Toast with salmon pate. Image Credit: Supplied

A staple of most cultures, we all love bread — whether it’s gluten-free, wholemeal, sourdough, toasted, buttered, torn or shared, we can’t get enough of the stuff.

My childhood weekend supper would consist of a stack of buttered bread, served with a selection of jams and peanut butter. The pile never lasted long — it was a competitive game of speed and spreading skills.

However, in the winter of 1977, that all changed — the UK was hit by a national bread shortage. Bakers switched off their ovens and joined picket lines, demanding a wage increase. There was a bread-buying frenzy, and stores limited you to how many loaves you could buy. Long queues formed outside bakeries in the early hours to guarantee you get that all-important loaf.

The media added to the hype, with headlines such as ‘It’s Breadlam’, or picketers demanding ‘More dough for their bread’. These were tricky times — what would we have in our lunchboxes, and would it be the end of the road for our weekend treats?

It’s believed that the Egyptians used the first grinding stone, called a quern, to grind some of the first grains to make bread, similar to flatbread and pita. It was later that yeast was added to make the bread we eat today.

As a result of the bread crisis people began to bake their own, and there was an increased demand for flour and yeast. So of course, we started to bake our own too, because the weekends wouldn’t be the same without a stack of buttered bread. Fresh laundry, fresh coffee and baking bread are the most comforting smells of home for me. We had loaf tins all over the house. Bread-making is a skill, a scientific process — proofing is the key to an excellent soft loaf. I’ve had several flat, rock-hard disasters.

Yeast can be bought in a dry granular form, rehydrated and added to flour, sugar and salt to make the bread dough. I’ve experimented with loads of different recipes, adding saffron, fresh chives or mixed herbs. Unlike the 70s, today I use a food processor to make my dough. The weather outside is now perfect for proofing; my balcony is littered with covered baking tins.

I always thought bread was difficult to make, but the results have been amazing — though my weekends aren’t really spent consuming stacks of buttered bread, now it’s more thick toasted slices of homemade bread, topped with chicken and piccalilli or homemade salmon pate.

Just like bread, salmon pate is easy to prepare: blitz 150g of smoked salmon, 250g cream cheese, 1 tsp of English mustard, 1 tbsp of double cream and 1 tbsp of fresh dill in a food processor, transfer to an airtight container and chill for 3-4 hours until set. Serve on some toast with a squeeze of lemon. This recipe will make you want fresh bread every day — which is fine because bread-making is easy and will save you a lot of dough.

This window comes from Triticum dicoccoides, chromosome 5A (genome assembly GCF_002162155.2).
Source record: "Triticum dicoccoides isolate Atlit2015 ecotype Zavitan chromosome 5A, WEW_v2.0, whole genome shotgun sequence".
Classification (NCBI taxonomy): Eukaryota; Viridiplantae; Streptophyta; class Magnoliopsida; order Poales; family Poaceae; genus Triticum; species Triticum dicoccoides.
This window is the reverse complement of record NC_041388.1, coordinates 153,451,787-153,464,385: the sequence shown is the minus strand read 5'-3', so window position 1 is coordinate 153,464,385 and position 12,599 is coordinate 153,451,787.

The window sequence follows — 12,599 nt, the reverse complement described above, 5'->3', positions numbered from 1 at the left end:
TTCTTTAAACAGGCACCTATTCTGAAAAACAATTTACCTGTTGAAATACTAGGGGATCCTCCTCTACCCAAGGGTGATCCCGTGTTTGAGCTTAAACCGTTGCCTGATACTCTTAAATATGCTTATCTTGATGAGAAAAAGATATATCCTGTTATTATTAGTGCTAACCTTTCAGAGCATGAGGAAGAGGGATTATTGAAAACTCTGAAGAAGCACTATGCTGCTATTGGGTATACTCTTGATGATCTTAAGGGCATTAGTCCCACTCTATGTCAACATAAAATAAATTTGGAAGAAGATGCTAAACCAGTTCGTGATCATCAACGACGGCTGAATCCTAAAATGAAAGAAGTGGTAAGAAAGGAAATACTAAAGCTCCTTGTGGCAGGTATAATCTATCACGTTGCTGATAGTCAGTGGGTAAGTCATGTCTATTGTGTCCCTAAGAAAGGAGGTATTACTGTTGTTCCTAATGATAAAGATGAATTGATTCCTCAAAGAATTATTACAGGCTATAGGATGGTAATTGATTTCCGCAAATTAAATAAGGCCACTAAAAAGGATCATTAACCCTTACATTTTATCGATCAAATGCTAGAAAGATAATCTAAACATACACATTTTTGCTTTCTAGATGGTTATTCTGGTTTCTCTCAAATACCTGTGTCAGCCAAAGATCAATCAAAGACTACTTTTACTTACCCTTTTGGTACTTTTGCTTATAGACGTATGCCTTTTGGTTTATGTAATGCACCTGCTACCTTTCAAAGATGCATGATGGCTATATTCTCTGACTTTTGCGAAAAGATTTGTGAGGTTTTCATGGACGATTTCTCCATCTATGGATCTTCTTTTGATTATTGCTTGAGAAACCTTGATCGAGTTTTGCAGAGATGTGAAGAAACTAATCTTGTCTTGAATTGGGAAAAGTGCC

Red Onion & Herb Bread

Serves 4, prep time 15 minutes, plus 1-hour proofing, cooking time 1 hour

Incredients

■  2 tsp dry yeast
■  1 ½ cups warm water
■  3 cups all-purpose flour
■  1 tsp sugar
■  1 tsp salt
■  1 tbsp of mixed dried herbs, keeping some to top
■  1 tbsp of butter (to grease the bowl and baking tin)

For the topping

■  ½ red onion, thinly sliced
■  1 beaten egg to glaze
■  1 tbs of rock salt

Method

Mix the yeast and a little warm water, stir and leave to stand for five minutes. Add salt, sugar, dried herbs and sifted flour to the food processor bowl (or you can combine the ingredients by hand). Using the dough hook begin to mix the ingredients. Gradually add the water, until the dough is soft and elastic when pulled, add more water if necessary. Butter a mixing bowl, add the dough; cover the bowl with cling film, place in a warm place for an hour. Preheat the oven to 180 degrees. (The dough should have doubled in size). Pour the mixture into the baking tin, top with onion, sprinkle with rock salt and the remainder of the dry herbs. Bake the oven, after 40 minutes, then brush with egg wash and return to the oven for a further 20 minutes. When baked the top will be crisp, tap the bread. which should sound hollow.

— Recipes, food styling and photography by Mark Setchfield, follow him on Instagram @gasmarksix.